The diary of an invalid, the journal of a tour in Portugal, Italy, Switzerland and France, Volume 1

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Page 23 - How oft the sight of means to do ill deeds Makes ill deeds done...
Page 106 - Let him study the Holy Scriptures, especially the New Testament. Therein are contained the words of eternal life. It has God for its Author ; salvation for its end ; and truth, without any mixture of error, for its matter.
Page 243 - Not where he eats, but where he is eaten : a certain convocation of politic worms are e'en at him. Your worm is your only emperor for diet : we fat all creatures else to fat us, and we fat ourselves for maggots...
Page 39 - For it so falls out, That what we have we prize not to the worth, Whiles we enjoy it; but being lack'd and lost, Why, then we rack the value; then we find The virtue, that possession would not show us Whiles it was ours...
Page 102 - You should not have believed me. For virtue cannot so inoculate our old stock but we shall relish of it.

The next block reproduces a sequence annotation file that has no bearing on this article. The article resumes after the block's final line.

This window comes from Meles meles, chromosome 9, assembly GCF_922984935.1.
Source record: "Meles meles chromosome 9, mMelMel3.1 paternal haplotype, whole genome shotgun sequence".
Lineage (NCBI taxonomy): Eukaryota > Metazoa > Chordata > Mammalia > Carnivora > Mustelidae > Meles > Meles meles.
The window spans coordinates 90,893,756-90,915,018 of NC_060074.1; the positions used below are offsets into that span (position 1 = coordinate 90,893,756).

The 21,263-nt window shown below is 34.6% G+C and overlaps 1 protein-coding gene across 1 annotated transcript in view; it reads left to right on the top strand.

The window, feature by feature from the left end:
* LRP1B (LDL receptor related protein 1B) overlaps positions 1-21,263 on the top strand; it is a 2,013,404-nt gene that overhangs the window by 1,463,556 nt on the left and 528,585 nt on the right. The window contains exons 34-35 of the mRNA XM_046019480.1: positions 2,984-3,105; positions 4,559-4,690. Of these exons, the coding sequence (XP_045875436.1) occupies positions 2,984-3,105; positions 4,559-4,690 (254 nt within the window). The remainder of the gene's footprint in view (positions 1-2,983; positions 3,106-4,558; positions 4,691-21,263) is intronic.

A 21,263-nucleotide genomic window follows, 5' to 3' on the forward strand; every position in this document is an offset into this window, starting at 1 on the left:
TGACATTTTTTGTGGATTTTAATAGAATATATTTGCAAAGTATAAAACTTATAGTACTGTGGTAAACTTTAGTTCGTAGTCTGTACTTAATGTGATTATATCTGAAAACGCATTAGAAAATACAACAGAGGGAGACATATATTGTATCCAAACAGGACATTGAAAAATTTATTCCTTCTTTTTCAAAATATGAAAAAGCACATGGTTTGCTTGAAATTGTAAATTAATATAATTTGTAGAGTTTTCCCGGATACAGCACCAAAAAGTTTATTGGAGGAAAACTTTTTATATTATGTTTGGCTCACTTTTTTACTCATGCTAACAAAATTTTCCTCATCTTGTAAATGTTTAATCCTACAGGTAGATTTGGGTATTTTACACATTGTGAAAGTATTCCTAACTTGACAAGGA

Page 229 - ... ritu florent modo nata vigentque. debemur morti nos nostraque: sive receptus terra Neptunus classes Aquilonibus arcet, regis opus...
Page 209 - My father's spirit in arms ! all is not well; I doubt some foul play: 'would, the night were come! Till then sit still, my soul: Foul deeds will rise, Though all the earth o'erwhelm them, to men's eyes.
Page 9 - It is a strange thing that in sea voyages, where there is nothing to be seen but sky and sea, men should make diaries ; but in land travel, wherein so much is to be observed, for the most part they omit it, as if chance were fitter to be registered than observation.
Page 243 - As he came forth of his mother's womb, naked shall he return to go as he came, and shall take nothing of his labour, which he may carry away in his hand.
Page 42 - The foundation-ground gave way during the progress of the building, and the architect completed his work in the direction thus accidentally given to it. Accordingly, we find in the construction of the upper part, that the weight is disposed in a way to support the equilibrium. Upon the whole, it is a very elegant structure; and the general effect is so pleasing, that, like Alexander's wry neck, it might well bring leaning into fashion amongst all the towers in Christendom.

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